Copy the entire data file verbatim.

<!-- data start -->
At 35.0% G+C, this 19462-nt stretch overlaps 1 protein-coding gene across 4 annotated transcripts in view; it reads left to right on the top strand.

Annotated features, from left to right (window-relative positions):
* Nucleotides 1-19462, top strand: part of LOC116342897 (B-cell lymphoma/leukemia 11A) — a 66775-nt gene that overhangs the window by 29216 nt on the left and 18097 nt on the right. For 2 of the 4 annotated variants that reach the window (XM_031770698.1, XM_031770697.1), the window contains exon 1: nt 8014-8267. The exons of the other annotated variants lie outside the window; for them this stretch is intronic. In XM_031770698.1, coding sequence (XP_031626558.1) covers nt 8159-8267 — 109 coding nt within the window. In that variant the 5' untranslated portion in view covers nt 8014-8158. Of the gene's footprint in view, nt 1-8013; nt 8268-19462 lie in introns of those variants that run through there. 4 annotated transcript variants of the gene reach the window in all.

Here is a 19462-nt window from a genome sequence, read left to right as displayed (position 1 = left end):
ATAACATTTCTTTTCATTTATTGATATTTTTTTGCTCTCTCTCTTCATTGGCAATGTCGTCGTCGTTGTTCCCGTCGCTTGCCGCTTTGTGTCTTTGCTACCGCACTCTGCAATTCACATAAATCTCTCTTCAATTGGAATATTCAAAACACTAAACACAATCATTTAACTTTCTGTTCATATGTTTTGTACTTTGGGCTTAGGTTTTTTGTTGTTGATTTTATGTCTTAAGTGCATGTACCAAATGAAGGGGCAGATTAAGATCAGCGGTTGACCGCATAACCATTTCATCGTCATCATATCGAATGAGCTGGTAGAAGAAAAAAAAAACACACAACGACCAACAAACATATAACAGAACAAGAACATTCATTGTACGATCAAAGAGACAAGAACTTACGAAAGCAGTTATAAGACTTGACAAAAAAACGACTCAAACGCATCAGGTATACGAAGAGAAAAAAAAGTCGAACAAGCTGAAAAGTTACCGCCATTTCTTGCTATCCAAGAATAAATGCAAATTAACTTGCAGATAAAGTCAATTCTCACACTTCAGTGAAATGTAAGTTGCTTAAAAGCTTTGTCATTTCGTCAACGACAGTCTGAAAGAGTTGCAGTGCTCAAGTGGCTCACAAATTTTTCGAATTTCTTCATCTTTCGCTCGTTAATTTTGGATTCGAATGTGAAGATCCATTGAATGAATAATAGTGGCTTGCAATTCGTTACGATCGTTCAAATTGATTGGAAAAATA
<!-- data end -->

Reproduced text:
At 35.0% G+C, this 19462-nt stretch overlaps 1 protein-coding gene across 4 annotated transcripts in view; it reads left to right on the top strand.

Annotated features, from left to right (window-relative positions):
* Nucleotides 1-19462, top strand: part of LOC116342897 (B-cell lymphoma/leukemia 11A) — a 66775-nt gene that overhangs the window by 29216 nt on the left and 18097 nt on the right. For 2 of the 4 annotated variants that reach the window (XM_031770698.1, XM_031770697.1), the window contains exon 1: nt 8014-8267. The exons of the other annotated variants lie outside the window; for them this stretch is intronic. In XM_031770698.1, coding sequence (XP_031626558.1) covers nt 8159-8267 — 109 coding nt within the window. In that variant the 5' untranslated portion in view covers nt 8014-8158. Of the gene's footprint in view, nt 1-8013; nt 8268-19462 lie in introns of those variants that run through there. 4 annotated transcript variants of the gene reach the window in all.

Here is a 19462-nt window from a genome sequence, read left to right as displayed (position 1 = left end):
ATAACATTTCTTTTCATTTATTGATATTTTTTTGCTCTCTCTCTTCATTGGCAATGTCGTCGTCGTTGTTCCCGTCGCTTGCCGCTTTGTGTCTTTGCTACCGCACTCTGCAATTCACATAAATCTCTCTTCAATTGGAATATTCAAAACACTAAACACAATCATTTAACTTTCTGTTCATATGTTTTGTACTTTGGGCTTAGGTTTTTTGTTGTTGATTTTATGTCTTAAGTGCATGTACCAAATGAAGGGGCAGATTAAGATCAGCGGTTGACCGCATAACCATTTCATCGTCATCATATCGAATGAGCTGGTAGAAGAAAAAAAAAACACACAACGACCAACAAACATATAACAGAACAAGAACATTCATTGTACGATCAAAGAGACAAGAACTTACGAAAGCAGTTATAAGACTTGACAAAAAAACGACTCAAACGCATCAGGTATACGAAGAGAAAAAAAAGTCGAACAAGCTGAAAAGTTACCGCCATTTCTTGCTATCCAAGAATAAATGCAAATTAACTTGCAGATAAAGTCAATTCTCACACTTCAGTGAAATGTAAGTTGCTTAAAAGCTTTGTCATTTCGTCAACGACAGTCTGAAAGAGTTGCAGTGCTCAAGTGGCTCACAAATTTTTCGAATTTCTTCATCTTTCGCTCGTTAATTTTGGATTCGAATGTGAAGATCCATTGAATGAATAATAGTGGCTTGCAATTCGTTACGATCGTTCAAATTGATTGGAAAAATA